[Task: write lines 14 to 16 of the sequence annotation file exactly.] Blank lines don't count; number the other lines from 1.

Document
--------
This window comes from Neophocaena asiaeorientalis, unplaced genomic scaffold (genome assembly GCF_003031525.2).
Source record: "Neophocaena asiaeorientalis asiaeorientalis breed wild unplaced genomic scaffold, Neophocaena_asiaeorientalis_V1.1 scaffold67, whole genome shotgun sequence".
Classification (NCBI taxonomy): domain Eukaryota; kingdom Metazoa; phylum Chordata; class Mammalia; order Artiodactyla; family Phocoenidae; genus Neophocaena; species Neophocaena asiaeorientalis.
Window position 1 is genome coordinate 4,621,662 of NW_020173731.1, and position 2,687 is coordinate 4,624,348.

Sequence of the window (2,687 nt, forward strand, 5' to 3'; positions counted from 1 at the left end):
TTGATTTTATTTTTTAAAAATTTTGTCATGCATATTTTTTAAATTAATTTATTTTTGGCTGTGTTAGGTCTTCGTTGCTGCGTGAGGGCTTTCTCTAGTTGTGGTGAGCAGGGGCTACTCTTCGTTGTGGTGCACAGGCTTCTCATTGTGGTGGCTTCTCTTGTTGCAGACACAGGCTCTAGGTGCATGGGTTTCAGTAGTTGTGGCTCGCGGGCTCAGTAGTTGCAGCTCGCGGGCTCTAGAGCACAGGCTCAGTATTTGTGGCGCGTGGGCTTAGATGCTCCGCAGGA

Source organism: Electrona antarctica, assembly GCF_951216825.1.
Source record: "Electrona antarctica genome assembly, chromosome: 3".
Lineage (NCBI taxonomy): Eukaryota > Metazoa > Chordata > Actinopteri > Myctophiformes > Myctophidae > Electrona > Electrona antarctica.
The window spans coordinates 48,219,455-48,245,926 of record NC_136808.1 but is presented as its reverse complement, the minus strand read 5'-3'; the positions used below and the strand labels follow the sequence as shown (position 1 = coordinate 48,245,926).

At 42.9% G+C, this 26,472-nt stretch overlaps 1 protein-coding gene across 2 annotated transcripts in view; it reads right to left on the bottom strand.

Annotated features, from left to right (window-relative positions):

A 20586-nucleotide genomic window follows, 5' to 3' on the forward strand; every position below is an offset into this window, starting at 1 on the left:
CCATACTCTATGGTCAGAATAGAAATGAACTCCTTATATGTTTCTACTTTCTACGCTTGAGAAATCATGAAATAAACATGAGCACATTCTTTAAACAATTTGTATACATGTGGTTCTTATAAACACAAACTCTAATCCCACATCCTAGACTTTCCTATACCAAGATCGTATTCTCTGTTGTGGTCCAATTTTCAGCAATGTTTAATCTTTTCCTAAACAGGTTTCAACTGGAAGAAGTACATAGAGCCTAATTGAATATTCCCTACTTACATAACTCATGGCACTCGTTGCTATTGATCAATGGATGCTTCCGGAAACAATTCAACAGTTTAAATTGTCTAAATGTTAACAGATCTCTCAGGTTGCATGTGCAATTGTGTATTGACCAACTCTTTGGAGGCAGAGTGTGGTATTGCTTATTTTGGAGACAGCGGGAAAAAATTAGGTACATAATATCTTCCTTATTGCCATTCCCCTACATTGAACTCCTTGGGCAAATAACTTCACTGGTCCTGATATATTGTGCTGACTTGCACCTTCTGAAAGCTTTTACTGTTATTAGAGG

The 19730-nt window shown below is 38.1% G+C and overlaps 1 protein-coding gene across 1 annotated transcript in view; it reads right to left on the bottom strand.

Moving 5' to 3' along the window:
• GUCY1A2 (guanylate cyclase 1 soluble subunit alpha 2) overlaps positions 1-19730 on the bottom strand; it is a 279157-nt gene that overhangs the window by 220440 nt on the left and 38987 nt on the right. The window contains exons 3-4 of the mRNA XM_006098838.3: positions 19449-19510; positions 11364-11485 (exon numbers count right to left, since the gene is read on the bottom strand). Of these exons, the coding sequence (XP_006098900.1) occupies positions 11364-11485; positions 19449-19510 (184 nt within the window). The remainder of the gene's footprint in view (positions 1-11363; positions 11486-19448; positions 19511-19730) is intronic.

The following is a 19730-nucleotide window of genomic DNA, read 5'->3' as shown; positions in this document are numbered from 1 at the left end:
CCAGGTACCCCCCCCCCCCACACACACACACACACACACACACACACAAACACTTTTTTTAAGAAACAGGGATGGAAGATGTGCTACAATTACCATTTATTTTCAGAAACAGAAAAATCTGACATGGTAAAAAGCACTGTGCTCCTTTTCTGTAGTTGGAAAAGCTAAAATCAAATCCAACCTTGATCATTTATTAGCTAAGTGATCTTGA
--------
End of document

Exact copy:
CCATACTCTATGGTCAGAATAGAAATGAACTCCTTATATGTTTCTACTTTCTACGCTTGAGAAATCATGAAATAAACATGAGCACATTCTTTAAACAATTTGTATACATGTGGTTCTTATAAACACAAACTCTAATCCCACATCCTAGACTTTCCTATACCAAGATCGTATTCTCTGTTGTGGTCCAATTTTCAGCAATGTTTAATCTTTTCCTAAACAGGTTTCAACTGGAAGAAGTACATAGAGCCTAATTGAATATTCCCTACTTACATAACTCATGGCACTCGTTGCTATTGATCAATGGATGCTTCCGGAAACAATTCAACAGTTTAAATTGTCTAAATGTTAACAGATCTCTCAGGTTGCATGTGCAATTGTGTATTGACCAACTCTTTGGAGGCAGAGTGTGGTATTGCTTATTTTGGAGACAGCGGGAAAAAATTAGGTACATAATATCTTCCTTATTGCCATTCCCCTACATTGAACTCCTTGGGCAAATAACTTCACTGGTCCTGATATATTGTGCTGACTTGCACCTTCTGAAAGCTTTTACTGTTATTAGAGG

The 19730-nt window shown below is 38.1% G+C and overlaps 1 protein-coding gene across 1 annotated transcript in view; it reads right to left on the bottom strand.

Moving 5' to 3' along the window: